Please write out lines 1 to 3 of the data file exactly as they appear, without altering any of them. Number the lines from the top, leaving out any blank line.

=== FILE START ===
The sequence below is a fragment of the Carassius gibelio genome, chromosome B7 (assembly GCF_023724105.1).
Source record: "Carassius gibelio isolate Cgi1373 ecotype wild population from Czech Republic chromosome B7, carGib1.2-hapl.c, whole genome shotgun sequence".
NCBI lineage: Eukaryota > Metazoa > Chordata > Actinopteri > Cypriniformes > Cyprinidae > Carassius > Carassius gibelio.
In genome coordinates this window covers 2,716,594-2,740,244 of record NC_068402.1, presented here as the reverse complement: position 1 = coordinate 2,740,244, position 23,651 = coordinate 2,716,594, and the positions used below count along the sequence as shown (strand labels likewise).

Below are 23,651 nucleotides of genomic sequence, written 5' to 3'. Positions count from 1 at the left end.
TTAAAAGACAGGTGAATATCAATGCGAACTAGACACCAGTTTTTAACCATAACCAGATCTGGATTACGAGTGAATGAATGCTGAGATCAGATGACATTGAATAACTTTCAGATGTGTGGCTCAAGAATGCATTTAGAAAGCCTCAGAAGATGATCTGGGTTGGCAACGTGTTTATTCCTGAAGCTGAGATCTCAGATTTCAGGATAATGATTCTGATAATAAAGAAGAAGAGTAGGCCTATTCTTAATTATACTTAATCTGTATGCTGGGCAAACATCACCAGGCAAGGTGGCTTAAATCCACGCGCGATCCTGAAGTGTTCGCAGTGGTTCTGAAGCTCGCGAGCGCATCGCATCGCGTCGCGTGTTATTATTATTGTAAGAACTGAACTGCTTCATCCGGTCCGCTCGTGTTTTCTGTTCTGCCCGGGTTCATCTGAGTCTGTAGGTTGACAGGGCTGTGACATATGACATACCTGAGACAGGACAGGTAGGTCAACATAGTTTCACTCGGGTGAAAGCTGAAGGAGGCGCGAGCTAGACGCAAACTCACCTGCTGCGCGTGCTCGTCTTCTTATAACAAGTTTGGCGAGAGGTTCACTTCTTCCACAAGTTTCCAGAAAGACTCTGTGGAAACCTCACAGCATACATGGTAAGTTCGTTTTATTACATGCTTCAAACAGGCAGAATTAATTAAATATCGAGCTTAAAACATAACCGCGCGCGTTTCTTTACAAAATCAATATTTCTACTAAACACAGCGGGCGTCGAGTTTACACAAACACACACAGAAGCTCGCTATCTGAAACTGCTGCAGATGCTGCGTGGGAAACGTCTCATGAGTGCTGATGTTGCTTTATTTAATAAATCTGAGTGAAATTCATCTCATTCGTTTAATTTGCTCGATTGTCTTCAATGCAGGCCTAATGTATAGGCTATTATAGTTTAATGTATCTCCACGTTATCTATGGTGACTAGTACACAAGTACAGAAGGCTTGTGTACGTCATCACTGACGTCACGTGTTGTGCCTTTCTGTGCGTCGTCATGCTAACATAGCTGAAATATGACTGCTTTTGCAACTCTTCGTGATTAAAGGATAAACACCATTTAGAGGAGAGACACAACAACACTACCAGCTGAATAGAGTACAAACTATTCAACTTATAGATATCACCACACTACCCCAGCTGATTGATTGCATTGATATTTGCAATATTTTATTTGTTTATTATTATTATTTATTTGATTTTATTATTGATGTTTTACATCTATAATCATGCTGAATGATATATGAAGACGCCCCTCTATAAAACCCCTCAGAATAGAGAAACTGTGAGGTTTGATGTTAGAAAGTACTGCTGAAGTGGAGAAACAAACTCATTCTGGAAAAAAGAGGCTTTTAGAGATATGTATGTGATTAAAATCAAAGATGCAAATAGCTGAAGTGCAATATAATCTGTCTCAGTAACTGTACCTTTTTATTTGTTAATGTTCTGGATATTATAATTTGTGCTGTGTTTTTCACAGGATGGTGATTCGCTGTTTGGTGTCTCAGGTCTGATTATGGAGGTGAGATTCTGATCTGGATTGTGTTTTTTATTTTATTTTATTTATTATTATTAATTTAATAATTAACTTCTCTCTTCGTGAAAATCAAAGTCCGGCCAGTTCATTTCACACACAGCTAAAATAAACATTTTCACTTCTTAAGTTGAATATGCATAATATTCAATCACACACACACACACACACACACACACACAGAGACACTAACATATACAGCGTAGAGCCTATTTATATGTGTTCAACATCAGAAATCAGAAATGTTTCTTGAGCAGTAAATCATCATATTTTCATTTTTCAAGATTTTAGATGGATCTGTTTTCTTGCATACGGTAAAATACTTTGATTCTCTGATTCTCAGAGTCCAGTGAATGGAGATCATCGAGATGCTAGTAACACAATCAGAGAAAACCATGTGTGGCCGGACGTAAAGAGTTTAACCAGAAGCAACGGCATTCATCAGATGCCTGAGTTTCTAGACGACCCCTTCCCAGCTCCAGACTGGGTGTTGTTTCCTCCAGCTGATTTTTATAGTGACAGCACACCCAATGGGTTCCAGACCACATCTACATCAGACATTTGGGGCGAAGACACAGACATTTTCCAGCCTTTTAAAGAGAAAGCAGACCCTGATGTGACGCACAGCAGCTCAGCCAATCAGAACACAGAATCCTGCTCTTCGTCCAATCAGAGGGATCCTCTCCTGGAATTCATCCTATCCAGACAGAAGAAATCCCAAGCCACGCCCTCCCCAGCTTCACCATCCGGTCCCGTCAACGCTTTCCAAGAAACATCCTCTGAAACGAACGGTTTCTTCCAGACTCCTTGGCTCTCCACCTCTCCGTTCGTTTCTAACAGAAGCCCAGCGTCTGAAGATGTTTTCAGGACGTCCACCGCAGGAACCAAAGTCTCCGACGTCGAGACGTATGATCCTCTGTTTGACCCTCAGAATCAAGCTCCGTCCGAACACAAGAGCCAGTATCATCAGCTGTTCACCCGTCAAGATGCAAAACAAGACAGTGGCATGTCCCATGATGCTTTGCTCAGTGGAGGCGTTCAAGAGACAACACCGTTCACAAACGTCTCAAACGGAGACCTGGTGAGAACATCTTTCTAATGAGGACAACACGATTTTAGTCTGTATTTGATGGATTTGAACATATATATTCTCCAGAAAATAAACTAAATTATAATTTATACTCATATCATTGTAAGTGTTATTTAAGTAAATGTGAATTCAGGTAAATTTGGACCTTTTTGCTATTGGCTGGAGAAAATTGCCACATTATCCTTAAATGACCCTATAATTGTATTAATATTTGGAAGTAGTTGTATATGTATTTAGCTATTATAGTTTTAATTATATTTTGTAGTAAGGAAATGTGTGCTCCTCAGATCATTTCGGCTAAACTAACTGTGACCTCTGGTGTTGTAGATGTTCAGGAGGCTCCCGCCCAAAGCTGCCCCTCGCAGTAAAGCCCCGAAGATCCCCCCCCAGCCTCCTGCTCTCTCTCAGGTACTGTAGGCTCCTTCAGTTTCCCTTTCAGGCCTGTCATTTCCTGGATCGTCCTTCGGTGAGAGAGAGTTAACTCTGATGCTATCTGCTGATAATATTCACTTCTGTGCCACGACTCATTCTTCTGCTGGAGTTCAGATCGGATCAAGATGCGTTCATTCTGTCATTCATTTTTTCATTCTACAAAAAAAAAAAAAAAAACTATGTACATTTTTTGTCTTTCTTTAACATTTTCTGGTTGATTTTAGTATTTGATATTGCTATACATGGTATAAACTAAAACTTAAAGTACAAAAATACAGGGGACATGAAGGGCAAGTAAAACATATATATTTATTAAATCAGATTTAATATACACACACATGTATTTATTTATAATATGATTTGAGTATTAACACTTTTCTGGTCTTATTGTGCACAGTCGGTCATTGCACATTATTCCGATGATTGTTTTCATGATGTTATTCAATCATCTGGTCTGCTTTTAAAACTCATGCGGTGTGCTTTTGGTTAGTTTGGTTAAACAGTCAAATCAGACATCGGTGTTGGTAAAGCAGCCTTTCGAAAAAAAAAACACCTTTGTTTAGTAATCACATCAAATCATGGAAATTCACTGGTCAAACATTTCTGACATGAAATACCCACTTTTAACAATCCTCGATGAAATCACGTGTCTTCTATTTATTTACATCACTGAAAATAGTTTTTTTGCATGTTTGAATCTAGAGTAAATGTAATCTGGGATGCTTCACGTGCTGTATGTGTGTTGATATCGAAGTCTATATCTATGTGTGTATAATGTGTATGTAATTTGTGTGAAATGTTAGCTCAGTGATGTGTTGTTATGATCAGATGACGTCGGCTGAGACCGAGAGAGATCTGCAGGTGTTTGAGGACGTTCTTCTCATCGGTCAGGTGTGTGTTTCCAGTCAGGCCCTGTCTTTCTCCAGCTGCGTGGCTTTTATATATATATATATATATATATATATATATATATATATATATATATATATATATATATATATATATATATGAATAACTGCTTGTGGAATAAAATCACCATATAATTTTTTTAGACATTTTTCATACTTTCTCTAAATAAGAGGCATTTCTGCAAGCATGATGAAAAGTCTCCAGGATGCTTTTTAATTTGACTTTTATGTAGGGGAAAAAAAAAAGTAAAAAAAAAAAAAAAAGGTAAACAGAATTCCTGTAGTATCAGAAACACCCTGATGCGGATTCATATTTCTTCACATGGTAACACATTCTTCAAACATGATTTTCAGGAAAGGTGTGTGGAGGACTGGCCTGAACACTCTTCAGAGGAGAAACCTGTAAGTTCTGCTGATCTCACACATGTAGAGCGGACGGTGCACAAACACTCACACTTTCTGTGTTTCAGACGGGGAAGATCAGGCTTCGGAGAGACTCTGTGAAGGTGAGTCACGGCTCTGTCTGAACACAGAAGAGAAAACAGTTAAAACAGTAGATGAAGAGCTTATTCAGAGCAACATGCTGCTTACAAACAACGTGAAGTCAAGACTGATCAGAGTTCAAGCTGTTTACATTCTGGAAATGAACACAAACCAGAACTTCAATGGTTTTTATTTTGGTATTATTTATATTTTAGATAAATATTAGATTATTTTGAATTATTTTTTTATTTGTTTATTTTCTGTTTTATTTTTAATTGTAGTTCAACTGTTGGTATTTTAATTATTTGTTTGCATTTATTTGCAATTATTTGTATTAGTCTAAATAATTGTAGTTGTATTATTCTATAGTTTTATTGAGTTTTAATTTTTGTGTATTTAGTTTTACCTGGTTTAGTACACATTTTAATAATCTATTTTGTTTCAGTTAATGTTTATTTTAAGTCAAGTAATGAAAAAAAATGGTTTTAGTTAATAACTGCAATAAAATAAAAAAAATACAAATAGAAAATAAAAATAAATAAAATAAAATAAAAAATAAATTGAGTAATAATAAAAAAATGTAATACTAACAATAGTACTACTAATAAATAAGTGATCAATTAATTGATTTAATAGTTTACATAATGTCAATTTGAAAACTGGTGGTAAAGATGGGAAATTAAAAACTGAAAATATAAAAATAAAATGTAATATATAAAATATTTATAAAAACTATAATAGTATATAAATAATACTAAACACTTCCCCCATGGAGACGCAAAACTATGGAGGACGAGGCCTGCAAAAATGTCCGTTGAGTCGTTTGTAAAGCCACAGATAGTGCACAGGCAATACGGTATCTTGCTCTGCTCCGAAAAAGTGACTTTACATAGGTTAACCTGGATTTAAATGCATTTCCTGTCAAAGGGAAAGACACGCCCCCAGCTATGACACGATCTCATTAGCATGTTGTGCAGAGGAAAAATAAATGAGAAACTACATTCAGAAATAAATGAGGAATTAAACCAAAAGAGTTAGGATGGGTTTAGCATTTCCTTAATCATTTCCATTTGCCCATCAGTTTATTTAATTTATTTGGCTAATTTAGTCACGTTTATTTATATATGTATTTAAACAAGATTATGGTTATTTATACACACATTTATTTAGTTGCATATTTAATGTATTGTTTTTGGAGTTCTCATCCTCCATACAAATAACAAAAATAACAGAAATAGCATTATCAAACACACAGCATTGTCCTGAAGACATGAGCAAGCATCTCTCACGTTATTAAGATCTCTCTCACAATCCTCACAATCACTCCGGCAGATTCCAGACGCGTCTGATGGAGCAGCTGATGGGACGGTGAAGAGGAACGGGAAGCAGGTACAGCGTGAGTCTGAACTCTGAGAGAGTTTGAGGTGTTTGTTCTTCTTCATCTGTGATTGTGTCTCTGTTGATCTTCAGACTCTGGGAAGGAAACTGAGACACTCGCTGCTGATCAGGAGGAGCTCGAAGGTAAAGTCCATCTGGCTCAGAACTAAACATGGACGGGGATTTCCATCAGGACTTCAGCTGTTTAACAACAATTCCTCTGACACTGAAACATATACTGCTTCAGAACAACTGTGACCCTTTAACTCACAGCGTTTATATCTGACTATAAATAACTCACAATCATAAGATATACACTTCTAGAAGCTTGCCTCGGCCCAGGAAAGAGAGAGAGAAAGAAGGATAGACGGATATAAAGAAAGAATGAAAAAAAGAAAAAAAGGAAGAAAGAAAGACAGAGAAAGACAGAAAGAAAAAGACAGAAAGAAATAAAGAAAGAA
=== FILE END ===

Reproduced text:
The sequence below is a fragment of the Carassius gibelio genome, chromosome B7 (assembly GCF_023724105.1).
Source record: "Carassius gibelio isolate Cgi1373 ecotype wild population from Czech Republic chromosome B7, carGib1.2-hapl.c, whole genome shotgun sequence".
NCBI lineage: Eukaryota > Metazoa > Chordata > Actinopteri > Cypriniformes > Cyprinidae > Carassius > Carassius gibelio.